Cumulative Number of ACEs in Fragile
Families
6+ ACEs
5 ACEs
3%
7%
0 ACEs
10%
0 ACEs
11%
4 ACEs
1 ACE
23%
1 ACE
2 ACEs
3 ACEs
4 ACEs
18%
5 ACEs
3 ACEs
6+ ACEs
2 ACEs
28%
Individual ACE-indicators in Fragile
Families
Prison
18%
Mental Illness
56%
Substance use
15%
Domestic Violence
10%
Loss of a parent
*
*
29%
Physical Neglect 3%
Emotional Neglect
*
6%
Sexual Abuse 1%
Physical Abuse
30%
Emotional Abuse
60%
0%
10%
20%
30%
* Constructed from fewer questions in Fragile Families
40%
50%
60%
70%
80%
90%
100%*
Number of Cumulative ACEs by
Housing Status
40%
36%
34%
35%
Percentage of Children
30%
27%
25%
22%
18%
20%
15%
15%
10%
Homeless
(n=861)
25%
20%
17%
16%
14%
10%
9%
6%
16%
10%
3%
5%
1%
0%
0 ACEs
1 ACEs
2 ACEs
3 ACEs
Number of Cumulative ACEs
4 ACEs
5+ ACEs
At Risk
(n=1065)
Stably
Housed
(n=484)
Presence of Child Maltreatment by
Housing Status
70%
Percentage of Children
60%
63%
60%
57%
Homeless
(n=861)
50%
38%
34%
40%
At Risk
(n=1065)
30%
17%
20%
10%
2% 2% 0%
0%
Emotional
Abuse
Physical Abuse
Sexual Abuse
5%
8%
4%
Emotional
Neglect
Type of Child Maltreatment
4% 3%
Stably
Housed
(n=484)
1%
Physical Neglect
Presence of Household Dysfunction by
Housing Status
80%
72%
70%
58%
Percentage of Children
60%
Homeless
(n=861)
50%
41%
40%
35%
34%
29%
30%
20%
24%
18%
10%
At Risk
(n=1065)
22%
15%
14%
11%
5%
8%
4%
0%
Loss of a parent
Domestic
Drug, Alcohol Mental Illness
Violence
Use
Type of Family Dysfunction
Prison
Stably
Housed
(n=484)
Inter-relatedness of childhood traumas
Emotional
Abuse
Emotional
Neglect
Living with a
Substance
Abuser
• 3x odds of
physical
abuse
• 2x odds of
emotional
abuse
• 2.4x odds of
physical neglect
• 2x odds of
emotional
neglect
• Nearly 2x
odds of
physical
abuse
• 1.4x odds of a
household
member
suffering from
mental illness
• Almost 5.5x
odds of
physical
neglect
• 2.4x odds of
living with
domestic
violence
Living with
Domestic
Violence
• Slightly higher
odds of
emotional and
physical abuse
• 2.4x odds of
living with a
substance abuser
• 2.5x odds of a
household
member
reporting mental
illness
Summary
 ACEs are common for children in Fragile Families
 Housing status is associated with differential levels of ACEs
 ACEs are inter-related
Presentation overview
 Explain the Adverse Childhood Experiences Study and adverse childhood
experiences (ACE) framework
 Ongoing ACE research through Behavioral Risk Factor Surveillance System
 Introduce Fragile Families and Child Wellbeing Survey (Fragile Families) and
ICPH research approach
 Present and explain the prevalence of ACEs among children in Fragile Families
 Present and explain the prevalence of ACEs among Fragile Families after
controlling for poverty
 Discuss policies and approaches that buffer against ACEs
Poverty and ACEs in Fragile Families
 Split group into Poor (below 130% of federal poverty line) and
Not Poor (above 130% of FPL)
 $24,817 for a family of 3 in 2012-2013
 Ensures that comparisons between groups reflect differences
in housing status rather than poverty
 Total number of families in Poor subsample is 1,103
Homelessness among Poor and Not Poor
Children
60%
48%
Percentage of Children
50%
40%
44%
37%
35%
30%
Poor
21%
Not Poor
20%
15%
10%
0%
Homeless/ DU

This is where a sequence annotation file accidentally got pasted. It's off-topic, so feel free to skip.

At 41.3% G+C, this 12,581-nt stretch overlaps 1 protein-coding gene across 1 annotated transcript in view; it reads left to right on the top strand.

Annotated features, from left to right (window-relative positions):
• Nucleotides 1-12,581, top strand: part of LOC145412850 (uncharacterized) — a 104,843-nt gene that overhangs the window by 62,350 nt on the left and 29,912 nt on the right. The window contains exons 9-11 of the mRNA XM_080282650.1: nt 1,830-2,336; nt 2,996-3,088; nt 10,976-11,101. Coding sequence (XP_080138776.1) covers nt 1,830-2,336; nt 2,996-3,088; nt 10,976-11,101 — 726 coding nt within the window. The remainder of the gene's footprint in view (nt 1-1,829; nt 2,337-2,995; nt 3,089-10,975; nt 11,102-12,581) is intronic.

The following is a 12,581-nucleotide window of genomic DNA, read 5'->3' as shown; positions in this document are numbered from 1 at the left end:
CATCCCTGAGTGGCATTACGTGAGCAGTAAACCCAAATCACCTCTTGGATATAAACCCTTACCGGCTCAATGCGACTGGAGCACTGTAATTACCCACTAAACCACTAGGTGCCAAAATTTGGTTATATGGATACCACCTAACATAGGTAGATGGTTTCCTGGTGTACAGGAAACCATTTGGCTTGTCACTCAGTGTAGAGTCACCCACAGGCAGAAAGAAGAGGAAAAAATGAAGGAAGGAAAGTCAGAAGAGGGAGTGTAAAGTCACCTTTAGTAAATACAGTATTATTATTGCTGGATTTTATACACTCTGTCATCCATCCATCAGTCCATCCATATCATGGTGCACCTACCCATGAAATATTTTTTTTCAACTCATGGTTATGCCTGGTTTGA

At Risk
Housing Status
Stably Housed
Number of ACEs among Poor and Not
Poor Children
35%
29%
Percentage of Children
30%
24%
25%
21%
20%
15%
25%
Poor
(n=1103)
20%
17%
15%
13%
9%
10%
6%
Not Poor
(n=1307)
9%
6%
5%
5%
1%
0%
0 ACEs
1 ACE
2 ACEs
3 ACEs
4 ACEs
Number of ACEs
5 ACEs
6+ ACEs
Individual ACEs among Poor Children in
Fragile Families
Prison
31%
Mental Illness
63%
Substance use
22%
Domestic Violence
16%
Loss of a parent
*
Physical Neglect
* Emotional Neglect
*
32%
5%
7%
Sexual Abuse 1%
Physical Abuse
29%
Emotional Abuse
55%
0%
10%
20%
30%
* Constructed from fewer questions in Fragile Families
40%
50%
60%
70%
80%
90%
100%
Number of Cumulative ACEs by Housing Status
among Poor Children
60%
56%
50%
Homeless
(n=510)
40%
At Risk
(n=484)
31%
30%
22%
20%
10%
16%
12%
17%
22%
20%
14%
8%
5%6%
21%
13%
12%
9%
6%6%
4%
0%
0%
0 ACEs
1 ACEs
2 ACEs
3 ACEs
4 ACEs
Stably
Housed
(n=109)
5 Aces
0%
6+ Aces
Presence of Maltreatment among Poor
Children
70%
61%
Percentage of Children
60%
50%
54%
Homeless
(n=510)
44%
40%
At Risk
(n=484)
33%31%
30%
Stably
Housed
(n=109)
20%
12%
7%
10%
2%
0%
Emotional
Abuse
Physical Abuse
0% 0%
Sexual Abuse
10%
6% 5% 4%
0%
Emotional
Type of Maltreatment Neglect
Physical Neglect
Presence of Household Dysfunction by Housing
Status among Poor Children
80%
76%
70%
59%
Percentage of Children
60%
50%
44%
43%
Homeless
(n=510)
41%
40%
30%
20%
30%
30%
At Risk
(n=484)
24%
17%
20%
19%
16%
11%
10%
10%
5%
0%
Loss of a parent
Domestic
Violence
Substance Use
Mental Illness
Household Dysfunction Indicator
Prison
Stably
Housed
(n=109)
Limitations
 Fragile Families questions were not the same as ACE survey
 ACE indicators constructed from multiple questions
 Not all ACE indicators were asked in every year
 Original ACE survey questions ask if maltreatment occurred
“often” or “very often”
 Most Fragile Families questions are directed to a caregiver
rather than the child
Summary
 Poor children experience more ACEs than those who are Not
Poor
 Poor homeless and doubled up children experience more
cumulative ACEs than other housing groups
 Differential rates of household dysfunction, abuse, and
neglect exist between housing categories
 Questions cover the first 9 years of life
 Results are conservative
Presentation overview
 Explain the Adverse Childhood Experiences Study and adverse childhood
experiences (ACE) framework
 Ongoing ACE research through Behavioral Risk Factor Surveillance System
 Introduce Fragile Families and Child Wellbeing Survey (Fragile Families) and
ICPH research approach
 Present and explain the prevalence of ACEs among children in Fragile Families
 Present and explain the prevalence of ACEs among Fragile Families after